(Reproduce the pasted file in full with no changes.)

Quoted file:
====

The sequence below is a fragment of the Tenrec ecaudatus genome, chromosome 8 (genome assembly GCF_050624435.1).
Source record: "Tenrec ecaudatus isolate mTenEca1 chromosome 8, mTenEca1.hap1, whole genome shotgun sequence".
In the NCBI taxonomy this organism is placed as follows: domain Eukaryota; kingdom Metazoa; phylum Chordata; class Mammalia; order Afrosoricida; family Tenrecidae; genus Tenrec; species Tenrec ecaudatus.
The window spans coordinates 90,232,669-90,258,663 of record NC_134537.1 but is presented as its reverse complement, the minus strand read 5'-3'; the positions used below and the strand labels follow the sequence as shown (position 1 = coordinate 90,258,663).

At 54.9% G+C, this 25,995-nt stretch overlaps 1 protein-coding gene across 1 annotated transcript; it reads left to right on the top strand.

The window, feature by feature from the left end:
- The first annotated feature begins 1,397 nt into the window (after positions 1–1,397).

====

The sequence below is a fragment of the Tenrec ecaudatus genome, chromosome 8 (genome assembly GCF_050624435.1).
Source record: "Tenrec ecaudatus isolate mTenEca1 chromosome 8, mTenEca1.hap1, whole genome shotgun sequence".
In the NCBI taxonomy this organism is placed as follows: domain Eukaryota; kingdom Metazoa; phylum Chordata; class Mammalia; order Afrosoricida; family Tenrecidae; genus Tenrec; species Tenrec ecaudatus.
The window spans coordinates 90,232,669-90,258,663 of record NC_134537.1 but is presented as its reverse complement, the minus strand read 5'-3'; the positions used below and the strand labels follow the sequence as shown (position 1 = coordinate 90,258,663).

At 54.9% G+C, this 25,995-nt stretch overlaps 1 protein-coding gene across 1 annotated transcript; it reads left to right on the top strand.

The window, feature by feature from the left end:
- The first annotated feature begins 1,397 nt into the window (after positions 1–1,397).